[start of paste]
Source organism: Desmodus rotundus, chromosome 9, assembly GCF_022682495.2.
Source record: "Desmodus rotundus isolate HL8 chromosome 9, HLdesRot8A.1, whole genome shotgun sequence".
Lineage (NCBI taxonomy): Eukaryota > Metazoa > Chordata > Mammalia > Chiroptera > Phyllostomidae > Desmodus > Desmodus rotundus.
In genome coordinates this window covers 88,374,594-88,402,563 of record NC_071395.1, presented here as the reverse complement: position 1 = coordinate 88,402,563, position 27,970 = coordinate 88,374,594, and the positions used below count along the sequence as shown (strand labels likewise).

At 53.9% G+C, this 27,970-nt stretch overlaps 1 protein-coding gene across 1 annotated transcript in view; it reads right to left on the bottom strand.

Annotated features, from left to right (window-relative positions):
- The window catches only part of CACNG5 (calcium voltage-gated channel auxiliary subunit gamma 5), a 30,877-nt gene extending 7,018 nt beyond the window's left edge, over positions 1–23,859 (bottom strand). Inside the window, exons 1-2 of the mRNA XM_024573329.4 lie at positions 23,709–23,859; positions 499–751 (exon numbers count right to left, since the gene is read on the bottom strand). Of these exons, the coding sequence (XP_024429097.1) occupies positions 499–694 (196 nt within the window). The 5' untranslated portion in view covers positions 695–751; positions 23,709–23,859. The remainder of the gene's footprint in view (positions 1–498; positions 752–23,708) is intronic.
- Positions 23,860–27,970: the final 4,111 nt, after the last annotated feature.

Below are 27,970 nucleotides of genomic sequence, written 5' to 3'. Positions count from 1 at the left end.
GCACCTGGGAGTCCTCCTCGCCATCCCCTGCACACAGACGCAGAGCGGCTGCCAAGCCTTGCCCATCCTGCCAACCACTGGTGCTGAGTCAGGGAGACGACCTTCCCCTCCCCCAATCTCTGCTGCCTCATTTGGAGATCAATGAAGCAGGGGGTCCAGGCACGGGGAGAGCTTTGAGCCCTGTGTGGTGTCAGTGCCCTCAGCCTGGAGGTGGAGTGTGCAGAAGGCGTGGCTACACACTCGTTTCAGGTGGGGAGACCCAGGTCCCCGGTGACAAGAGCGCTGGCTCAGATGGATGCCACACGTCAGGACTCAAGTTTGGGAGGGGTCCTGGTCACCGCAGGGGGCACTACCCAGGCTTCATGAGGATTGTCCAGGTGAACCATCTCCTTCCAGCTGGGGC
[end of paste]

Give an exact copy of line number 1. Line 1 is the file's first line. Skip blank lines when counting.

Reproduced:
Source organism: Desmodus rotundus, chromosome 9, assembly GCF_022682495.2.